Collectors’ Edition

by Andrea Rummel

My heartbeat swells quickly to the rhythm of the saxophone. I am in an apartment near 55th and Everett, praying I don’t knock any of the thousands of art pieces down to the ground. Alice Scott is showing us around her home, and with each step through the old wooden doorways, paintings, figurines, dioramas, and masks appear and disappear back into the depths of her home. “These are all things that remind us of something,” she says over the music, gesturing vaguely behind her. Soft murmurs and firm nods follow, as everyone in attendance seems to remember something.

A conceptual installation artist, a South Shore government ethics activist, and a first-year University of Chicago student are among the hundred or so guests who crowded onto trolleys for the sixth annual Collectors’ Home Tour, run by Diasporal Rhythms, an organization comprised of African Diaspora art collectors. Earlier this morning, at the tour’s commencement, the organization’s logistics chair Cynthia Bowman speaks to me between hugging her Diasporal Rhythm friends. “Oh, we have been working for 20 hours a week since August 3 or 4 for this day. I hope it’s good—if it is, put my name on it!” she laughs.

During the 40-minute tour of the Scott residence, the 35 guests in the first group play a careful game, walking, peering, and sharing their thoughts. In her den, Scott proudly turns on a light-up plaque of an African king, which is actually a Budweiser advertisement, but then quickly moves on to her masks from Mali, Burkina Faso, and Ghana. In her dining room, she points to shiny translucent statues of African-American men and women in a mirrored armoire and explains, “We got these at a flea market! Aren’t they great?”

At the end of the tour she introduces Nigerian-born artist Dayo Laoye, who talks about his sketches, charcoal drawings, ceramics and oil paintings hanging on the walls around us. “My works here are of Ashanti princesses, Yoruba drummers, lovers…anything…but I am mostly stimulated by music.” Laoye points to a speaker playing peppy jazz tunes that seem to have gotten louder since we arrived.  “Mr. and Mrs. Scott love the unusualness of art. They love what catches their mind,” He leads a few of us to a framed sketch of continuous, thin black strokes that roughly resemble a wind instrument. It hangs prominently on the wall of a hallway. “They are the ones who pick these crumbles of drawings on my studio floor, grab it up and frame it here.” Laoye pauses, “There is a simplicity in the pieces. See this sculpture? It is made of few materials, yet means something so symbolic to the people who made it and now means something to the Scotts. There is a complexity there as well.”

With one last glance at the elephant foot footstool beside the door, our group hops on its transport for the day, a stately trolley–jovial driver included. We pass around the provided boxed lunches and crack open lemonades and sodas. As we drive by a small outdoor sculpture exhibition, the curious gasps are just as loud as the splitting aluminum.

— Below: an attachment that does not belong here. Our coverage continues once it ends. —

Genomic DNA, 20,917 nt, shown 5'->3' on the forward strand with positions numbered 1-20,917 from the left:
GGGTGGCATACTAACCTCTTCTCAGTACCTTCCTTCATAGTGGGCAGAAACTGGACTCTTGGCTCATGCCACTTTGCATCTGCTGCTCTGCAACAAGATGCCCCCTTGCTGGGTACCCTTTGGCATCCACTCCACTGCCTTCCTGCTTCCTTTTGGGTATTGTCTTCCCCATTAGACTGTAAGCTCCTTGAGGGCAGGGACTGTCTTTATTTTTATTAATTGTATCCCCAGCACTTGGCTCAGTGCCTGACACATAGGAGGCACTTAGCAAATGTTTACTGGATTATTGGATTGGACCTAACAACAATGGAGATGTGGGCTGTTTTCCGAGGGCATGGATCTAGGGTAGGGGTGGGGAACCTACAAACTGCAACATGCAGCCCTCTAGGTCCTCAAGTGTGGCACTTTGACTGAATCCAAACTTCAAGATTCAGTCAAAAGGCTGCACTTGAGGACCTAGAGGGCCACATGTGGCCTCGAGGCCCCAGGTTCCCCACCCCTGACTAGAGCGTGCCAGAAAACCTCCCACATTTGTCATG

We arrive at the McCoy residence, greeted by Patric McCoy in an orange tunic. As soon as he welcomes us into his home, a guest knocks down a framed drawing–one of the 1,100 pieces McCoy has accrued over 43 years. Everyone stares, while I breathe a sigh of relief knowing I won’t be the first one to cause any damage. McCoy continues speaking. Unlike the Scotts, McCoy has organized his works in thematic clusters. Near the front door, there are images of eyes. In the bathroom, the artwork has to do with flowers. One side of the hallway is covered in illustrations of men and the other side in women, because “men and women are always looking at each other,” he says.
Here the art is overwhelming, splaying like ivy over all available planes, and McCoy loves it that way. “The whole notion of displaying a painting by itself on a white wall isn’t always the best. I really want people to see all of this and let them focus on what they want. You’ll be drawn to something at first, and you can move to the next thing after that. I call it a ‘visual gumbo.’ I’m giving you a variety.”

The ingredients in the collection are produced by around 300 living artists, most of whom are African-Americans from Chicago. He advises the collectors in the group, “Get what moves you and what touches you. There are so many visual artists in this area, in our midst, and they just get overlooked. We just don’t see it. But we need to.”
I meander around his home, sometimes discussing a piece with a fellow guest and other times venturing on my own. I keep forgetting that I’m in someone’s home, not a gallery. This afternoon has made it clear how blurry the line between the two can be.

“Art is durable,” says McCoy. As long as their art lasts, I have a feeling these Chicago collectors will continue to open their doors to show curious visitors their collections, displayed according to their tastes, around their musings, and above their kitchen sinks. “Remember when that drawing fell? I didn’t get flustered. You know all those paintings from the Middle Ages? They used to be in castles, hanging next to torches in damp basements. Only now have we begun putting them in glass, but there’s no need to.  Art lasts!”